That’s right, $15 trillion. Or, as Lovern details in his 14-page letter to Commonwealth Bank retail banking boss Hugh Harley, $15,000,000,000,000.
Lovern was indicted in 1999 and later convicted of impeding, intimidating or obstructing an employee of the US after a tax dispute with the Richmond, Virginia, office of the US Internal Revenue Service.
A few years earlier, it was the US education system. He launched an ultimately unsuccessful lawsuit against an officer of the Henrico County Public Schools after objecting to the coach not selecting his son in a high-school basketball team.
Lovern runs a Maryland-based firm that litigates international public interest cases, has cast his litigious gaze Down Under.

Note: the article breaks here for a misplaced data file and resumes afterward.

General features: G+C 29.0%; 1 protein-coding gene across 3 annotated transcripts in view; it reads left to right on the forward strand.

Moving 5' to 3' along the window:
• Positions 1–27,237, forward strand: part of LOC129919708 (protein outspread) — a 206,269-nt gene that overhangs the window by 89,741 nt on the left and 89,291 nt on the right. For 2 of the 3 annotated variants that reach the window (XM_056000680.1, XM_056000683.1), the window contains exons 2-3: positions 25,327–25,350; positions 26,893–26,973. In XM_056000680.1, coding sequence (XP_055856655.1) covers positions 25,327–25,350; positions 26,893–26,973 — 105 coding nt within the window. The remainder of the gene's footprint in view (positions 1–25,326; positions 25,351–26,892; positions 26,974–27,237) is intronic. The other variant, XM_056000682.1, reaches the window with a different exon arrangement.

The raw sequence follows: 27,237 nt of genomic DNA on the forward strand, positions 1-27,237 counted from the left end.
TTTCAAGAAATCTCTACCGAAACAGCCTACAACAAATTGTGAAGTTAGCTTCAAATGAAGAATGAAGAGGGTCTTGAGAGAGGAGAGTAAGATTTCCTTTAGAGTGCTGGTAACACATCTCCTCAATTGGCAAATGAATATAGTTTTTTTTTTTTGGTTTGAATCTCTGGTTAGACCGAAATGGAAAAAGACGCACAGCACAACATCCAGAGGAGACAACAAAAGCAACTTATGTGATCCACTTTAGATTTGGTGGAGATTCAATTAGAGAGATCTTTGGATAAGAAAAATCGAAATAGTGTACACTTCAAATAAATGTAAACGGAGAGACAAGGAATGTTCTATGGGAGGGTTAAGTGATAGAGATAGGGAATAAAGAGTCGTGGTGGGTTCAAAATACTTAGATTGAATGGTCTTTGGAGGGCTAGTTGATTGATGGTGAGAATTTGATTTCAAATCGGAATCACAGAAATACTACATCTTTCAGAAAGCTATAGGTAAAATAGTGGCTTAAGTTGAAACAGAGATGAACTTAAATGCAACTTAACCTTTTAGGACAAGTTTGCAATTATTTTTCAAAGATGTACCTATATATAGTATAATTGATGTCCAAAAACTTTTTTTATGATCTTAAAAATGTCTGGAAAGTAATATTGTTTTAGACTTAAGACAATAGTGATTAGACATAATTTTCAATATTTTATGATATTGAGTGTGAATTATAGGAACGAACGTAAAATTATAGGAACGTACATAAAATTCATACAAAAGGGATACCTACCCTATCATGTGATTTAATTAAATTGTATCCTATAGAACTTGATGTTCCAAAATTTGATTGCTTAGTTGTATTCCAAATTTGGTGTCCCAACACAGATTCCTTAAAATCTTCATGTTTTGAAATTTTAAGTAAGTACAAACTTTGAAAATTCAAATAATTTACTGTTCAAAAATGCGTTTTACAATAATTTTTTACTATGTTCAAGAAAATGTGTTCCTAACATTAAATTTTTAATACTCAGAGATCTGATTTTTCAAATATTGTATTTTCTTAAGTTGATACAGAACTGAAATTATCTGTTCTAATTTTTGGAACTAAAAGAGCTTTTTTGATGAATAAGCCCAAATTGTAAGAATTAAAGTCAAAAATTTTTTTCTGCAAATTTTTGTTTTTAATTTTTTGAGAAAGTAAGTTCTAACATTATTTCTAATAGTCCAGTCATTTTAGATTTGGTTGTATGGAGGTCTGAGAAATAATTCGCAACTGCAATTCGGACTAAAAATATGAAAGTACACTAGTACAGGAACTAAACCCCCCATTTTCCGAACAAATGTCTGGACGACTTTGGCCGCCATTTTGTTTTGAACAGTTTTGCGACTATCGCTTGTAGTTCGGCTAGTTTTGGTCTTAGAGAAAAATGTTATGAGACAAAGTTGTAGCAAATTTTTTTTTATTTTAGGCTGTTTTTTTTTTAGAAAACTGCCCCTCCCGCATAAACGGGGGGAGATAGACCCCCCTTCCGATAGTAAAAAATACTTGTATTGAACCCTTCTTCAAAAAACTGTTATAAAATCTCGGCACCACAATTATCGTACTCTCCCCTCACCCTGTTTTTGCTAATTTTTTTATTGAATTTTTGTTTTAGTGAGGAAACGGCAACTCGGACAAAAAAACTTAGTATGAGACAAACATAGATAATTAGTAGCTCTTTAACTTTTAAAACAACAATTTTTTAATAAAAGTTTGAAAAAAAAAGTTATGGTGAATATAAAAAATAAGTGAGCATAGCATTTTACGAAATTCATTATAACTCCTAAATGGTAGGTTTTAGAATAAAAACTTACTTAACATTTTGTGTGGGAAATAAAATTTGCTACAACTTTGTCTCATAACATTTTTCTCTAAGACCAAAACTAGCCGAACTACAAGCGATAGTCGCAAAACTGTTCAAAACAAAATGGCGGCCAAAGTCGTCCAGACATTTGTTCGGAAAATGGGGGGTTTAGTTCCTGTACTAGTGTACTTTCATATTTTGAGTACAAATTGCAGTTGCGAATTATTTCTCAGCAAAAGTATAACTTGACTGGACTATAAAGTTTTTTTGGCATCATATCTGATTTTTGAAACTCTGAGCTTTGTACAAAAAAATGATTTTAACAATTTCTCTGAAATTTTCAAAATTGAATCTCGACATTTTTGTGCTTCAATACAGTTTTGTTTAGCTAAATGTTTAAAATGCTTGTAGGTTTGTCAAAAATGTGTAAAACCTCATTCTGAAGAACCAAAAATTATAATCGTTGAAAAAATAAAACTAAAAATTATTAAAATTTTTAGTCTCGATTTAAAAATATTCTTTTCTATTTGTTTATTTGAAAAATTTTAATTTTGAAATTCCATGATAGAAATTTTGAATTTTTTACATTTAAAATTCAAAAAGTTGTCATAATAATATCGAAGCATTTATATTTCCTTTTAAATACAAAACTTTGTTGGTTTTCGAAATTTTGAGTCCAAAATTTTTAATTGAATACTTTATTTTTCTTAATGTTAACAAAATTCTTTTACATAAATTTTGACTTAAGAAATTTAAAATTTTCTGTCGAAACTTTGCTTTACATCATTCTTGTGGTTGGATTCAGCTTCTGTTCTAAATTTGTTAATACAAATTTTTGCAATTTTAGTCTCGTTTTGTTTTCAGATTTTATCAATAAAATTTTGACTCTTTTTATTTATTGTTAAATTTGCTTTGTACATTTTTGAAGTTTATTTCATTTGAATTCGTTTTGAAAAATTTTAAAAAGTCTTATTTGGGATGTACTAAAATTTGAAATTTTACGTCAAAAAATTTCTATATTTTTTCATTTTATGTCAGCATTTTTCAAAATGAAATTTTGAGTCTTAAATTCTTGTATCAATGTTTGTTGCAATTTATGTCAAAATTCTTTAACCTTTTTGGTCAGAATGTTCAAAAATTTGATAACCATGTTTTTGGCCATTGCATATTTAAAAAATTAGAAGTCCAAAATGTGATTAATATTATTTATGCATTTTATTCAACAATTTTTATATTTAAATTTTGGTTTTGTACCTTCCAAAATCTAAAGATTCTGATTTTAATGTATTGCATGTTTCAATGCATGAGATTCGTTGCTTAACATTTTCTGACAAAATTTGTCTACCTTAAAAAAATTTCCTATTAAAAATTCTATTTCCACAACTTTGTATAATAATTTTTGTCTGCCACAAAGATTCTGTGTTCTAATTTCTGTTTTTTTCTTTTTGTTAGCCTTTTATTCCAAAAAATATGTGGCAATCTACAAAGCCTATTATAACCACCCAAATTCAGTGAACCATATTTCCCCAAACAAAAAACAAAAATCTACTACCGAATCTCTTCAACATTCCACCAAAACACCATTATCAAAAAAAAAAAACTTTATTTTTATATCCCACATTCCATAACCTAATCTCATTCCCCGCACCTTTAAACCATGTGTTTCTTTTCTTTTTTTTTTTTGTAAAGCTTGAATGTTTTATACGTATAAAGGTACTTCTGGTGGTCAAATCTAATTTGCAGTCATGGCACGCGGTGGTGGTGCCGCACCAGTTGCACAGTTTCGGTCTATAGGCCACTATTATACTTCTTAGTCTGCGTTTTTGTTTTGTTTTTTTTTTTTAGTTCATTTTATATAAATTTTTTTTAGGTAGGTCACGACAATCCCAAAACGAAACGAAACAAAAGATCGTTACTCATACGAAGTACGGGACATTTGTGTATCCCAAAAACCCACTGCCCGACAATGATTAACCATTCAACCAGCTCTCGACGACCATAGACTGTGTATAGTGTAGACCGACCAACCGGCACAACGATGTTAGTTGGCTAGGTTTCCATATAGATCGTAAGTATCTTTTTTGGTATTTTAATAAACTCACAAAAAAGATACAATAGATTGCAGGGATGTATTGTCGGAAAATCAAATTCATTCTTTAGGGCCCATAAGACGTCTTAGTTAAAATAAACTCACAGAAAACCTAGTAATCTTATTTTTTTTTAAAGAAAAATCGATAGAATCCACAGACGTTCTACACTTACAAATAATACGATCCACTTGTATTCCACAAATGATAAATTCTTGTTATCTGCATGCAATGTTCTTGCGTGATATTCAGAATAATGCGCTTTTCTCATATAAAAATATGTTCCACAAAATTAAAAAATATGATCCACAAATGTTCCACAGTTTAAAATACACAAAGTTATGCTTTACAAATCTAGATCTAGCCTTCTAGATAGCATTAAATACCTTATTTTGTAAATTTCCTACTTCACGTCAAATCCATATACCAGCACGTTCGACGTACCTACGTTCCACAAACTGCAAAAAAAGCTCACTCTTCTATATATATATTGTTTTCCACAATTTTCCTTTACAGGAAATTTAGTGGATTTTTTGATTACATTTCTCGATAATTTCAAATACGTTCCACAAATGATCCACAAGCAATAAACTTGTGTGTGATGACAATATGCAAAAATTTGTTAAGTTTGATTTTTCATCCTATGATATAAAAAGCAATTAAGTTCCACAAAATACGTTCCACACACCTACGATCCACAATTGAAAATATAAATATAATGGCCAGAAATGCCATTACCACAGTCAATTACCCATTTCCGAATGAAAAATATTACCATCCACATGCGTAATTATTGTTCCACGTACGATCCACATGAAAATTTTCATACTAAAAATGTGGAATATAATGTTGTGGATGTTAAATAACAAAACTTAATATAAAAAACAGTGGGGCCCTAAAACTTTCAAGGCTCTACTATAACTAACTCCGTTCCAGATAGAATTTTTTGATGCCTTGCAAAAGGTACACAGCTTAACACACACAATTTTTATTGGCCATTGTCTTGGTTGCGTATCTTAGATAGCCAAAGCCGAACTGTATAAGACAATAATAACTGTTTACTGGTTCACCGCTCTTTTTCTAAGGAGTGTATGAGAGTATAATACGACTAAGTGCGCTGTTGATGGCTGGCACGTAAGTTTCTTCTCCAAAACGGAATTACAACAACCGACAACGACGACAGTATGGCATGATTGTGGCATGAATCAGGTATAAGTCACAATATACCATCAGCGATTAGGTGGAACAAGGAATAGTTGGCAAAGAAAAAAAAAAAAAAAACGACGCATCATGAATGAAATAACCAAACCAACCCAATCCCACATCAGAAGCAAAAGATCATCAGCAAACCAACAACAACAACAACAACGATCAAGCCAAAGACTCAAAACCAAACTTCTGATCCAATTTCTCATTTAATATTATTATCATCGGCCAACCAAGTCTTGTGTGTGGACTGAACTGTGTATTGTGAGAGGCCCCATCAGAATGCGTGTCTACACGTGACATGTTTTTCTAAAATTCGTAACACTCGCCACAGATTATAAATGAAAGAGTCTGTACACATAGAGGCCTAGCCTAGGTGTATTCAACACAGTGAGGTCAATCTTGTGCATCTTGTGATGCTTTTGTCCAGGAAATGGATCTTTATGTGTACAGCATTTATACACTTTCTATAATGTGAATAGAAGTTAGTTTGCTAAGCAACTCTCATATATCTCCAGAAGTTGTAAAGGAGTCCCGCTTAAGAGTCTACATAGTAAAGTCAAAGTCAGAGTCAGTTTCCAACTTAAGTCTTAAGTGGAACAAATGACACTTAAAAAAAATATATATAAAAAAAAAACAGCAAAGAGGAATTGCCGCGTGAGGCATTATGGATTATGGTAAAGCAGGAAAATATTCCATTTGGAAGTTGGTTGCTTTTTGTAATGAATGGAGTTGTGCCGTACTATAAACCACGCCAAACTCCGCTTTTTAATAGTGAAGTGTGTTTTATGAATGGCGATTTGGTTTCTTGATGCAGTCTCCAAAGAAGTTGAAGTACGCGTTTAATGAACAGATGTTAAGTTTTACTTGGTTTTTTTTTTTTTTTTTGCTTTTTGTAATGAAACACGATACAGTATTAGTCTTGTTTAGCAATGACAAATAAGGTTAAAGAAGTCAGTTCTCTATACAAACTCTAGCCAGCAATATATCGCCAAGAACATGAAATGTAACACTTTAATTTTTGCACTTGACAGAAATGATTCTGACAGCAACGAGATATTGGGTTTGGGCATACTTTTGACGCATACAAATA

He has sent letters to senior executives of Australia’s big banks, threatening to sue them via an antitrust action unless they agree to a settlement. If accepted, the bank would not be named in the action.
The threat coincides with legal action by the two leading credit card schemes, Visa and MasterCard, against the Reserve Bank. The hearing, which contests the central bank’s decision to cut credit card interchange, or wholesale, fees wraps up at the end of next week.